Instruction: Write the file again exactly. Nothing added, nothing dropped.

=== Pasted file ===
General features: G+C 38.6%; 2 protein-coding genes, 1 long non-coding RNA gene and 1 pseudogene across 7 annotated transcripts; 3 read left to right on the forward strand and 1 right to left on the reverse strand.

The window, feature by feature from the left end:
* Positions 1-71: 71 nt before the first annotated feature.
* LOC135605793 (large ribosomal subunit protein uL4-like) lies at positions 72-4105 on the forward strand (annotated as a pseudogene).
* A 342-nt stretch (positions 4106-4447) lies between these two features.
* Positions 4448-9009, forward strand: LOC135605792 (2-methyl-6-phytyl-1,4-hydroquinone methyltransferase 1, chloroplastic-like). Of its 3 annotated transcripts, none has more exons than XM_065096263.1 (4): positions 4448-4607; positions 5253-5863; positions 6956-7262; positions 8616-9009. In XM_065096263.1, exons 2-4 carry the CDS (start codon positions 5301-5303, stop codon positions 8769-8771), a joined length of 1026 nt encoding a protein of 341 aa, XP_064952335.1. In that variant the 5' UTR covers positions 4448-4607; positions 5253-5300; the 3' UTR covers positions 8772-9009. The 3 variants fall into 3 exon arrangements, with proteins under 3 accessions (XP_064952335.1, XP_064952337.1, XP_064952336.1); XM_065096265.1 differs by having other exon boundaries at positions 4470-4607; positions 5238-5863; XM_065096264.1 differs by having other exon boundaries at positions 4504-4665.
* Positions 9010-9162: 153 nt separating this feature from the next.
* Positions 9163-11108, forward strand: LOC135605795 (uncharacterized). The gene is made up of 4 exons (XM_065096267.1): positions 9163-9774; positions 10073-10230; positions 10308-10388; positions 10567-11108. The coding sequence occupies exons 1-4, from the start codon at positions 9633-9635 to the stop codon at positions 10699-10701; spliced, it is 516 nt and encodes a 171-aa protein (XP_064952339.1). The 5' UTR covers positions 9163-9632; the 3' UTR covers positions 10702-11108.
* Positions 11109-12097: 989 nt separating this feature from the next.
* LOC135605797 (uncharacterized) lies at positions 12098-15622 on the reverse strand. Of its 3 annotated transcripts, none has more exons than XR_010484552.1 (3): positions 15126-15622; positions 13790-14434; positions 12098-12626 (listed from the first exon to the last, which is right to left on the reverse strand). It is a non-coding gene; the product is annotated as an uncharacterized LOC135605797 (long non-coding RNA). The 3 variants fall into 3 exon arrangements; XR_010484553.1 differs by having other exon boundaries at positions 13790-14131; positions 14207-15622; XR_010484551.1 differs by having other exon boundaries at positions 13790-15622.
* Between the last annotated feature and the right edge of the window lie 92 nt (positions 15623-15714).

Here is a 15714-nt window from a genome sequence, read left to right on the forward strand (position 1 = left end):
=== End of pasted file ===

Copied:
General features: G+C 38.6%; 2 protein-coding genes, 1 long non-coding RNA gene and 1 pseudogene across 7 annotated transcripts; 3 read left to right on the forward strand and 1 right to left on the reverse strand.

The window, feature by feature from the left end:
* Positions 1-71: 71 nt before the first annotated feature.
* LOC135605793 (large ribosomal subunit protein uL4-like) lies at positions 72-4105 on the forward strand (annotated as a pseudogene).
* A 342-nt stretch (positions 4106-4447) lies between these two features.
* Positions 4448-9009, forward strand: LOC135605792 (2-methyl-6-phytyl-1,4-hydroquinone methyltransferase 1, chloroplastic-like). Of its 3 annotated transcripts, none has more exons than XM_065096263.1 (4): positions 4448-4607; positions 5253-5863; positions 6956-7262; positions 8616-9009. In XM_065096263.1, exons 2-4 carry the CDS (start codon positions 5301-5303, stop codon positions 8769-8771), a joined length of 1026 nt encoding a protein of 341 aa, XP_064952335.1. In that variant the 5' UTR covers positions 4448-4607; positions 5253-5300; the 3' UTR covers positions 8772-9009. The 3 variants fall into 3 exon arrangements, with proteins under 3 accessions (XP_064952335.1, XP_064952337.1, XP_064952336.1); XM_065096265.1 differs by having other exon boundaries at positions 4470-4607; positions 5238-5863; XM_065096264.1 differs by having other exon boundaries at positions 4504-4665.
* Positions 9010-9162: 153 nt separating this feature from the next.
* Positions 9163-11108, forward strand: LOC135605795 (uncharacterized). The gene is made up of 4 exons (XM_065096267.1): positions 9163-9774; positions 10073-10230; positions 10308-10388; positions 10567-11108. The coding sequence occupies exons 1-4, from the start codon at positions 9633-9635 to the stop codon at positions 10699-10701; spliced, it is 516 nt and encodes a 171-aa protein (XP_064952339.1). The 5' UTR covers positions 9163-9632; the 3' UTR covers positions 10702-11108.
* Positions 11109-12097: 989 nt separating this feature from the next.
* LOC135605797 (uncharacterized) lies at positions 12098-15622 on the reverse strand. Of its 3 annotated transcripts, none has more exons than XR_010484552.1 (3): positions 15126-15622; positions 13790-14434; positions 12098-12626 (listed from the first exon to the last, which is right to left on the reverse strand). It is a non-coding gene; the product is annotated as an uncharacterized LOC135605797 (long non-coding RNA). The 3 variants fall into 3 exon arrangements; XR_010484553.1 differs by having other exon boundaries at positions 13790-14131; positions 14207-15622; XR_010484551.1 differs by having other exon boundaries at positions 13790-15622.
* Between the last annotated feature and the right edge of the window lie 92 nt (positions 15623-15714).

Here is a 15714-nt window from a genome sequence, read left to right on the forward strand (position 1 = left end):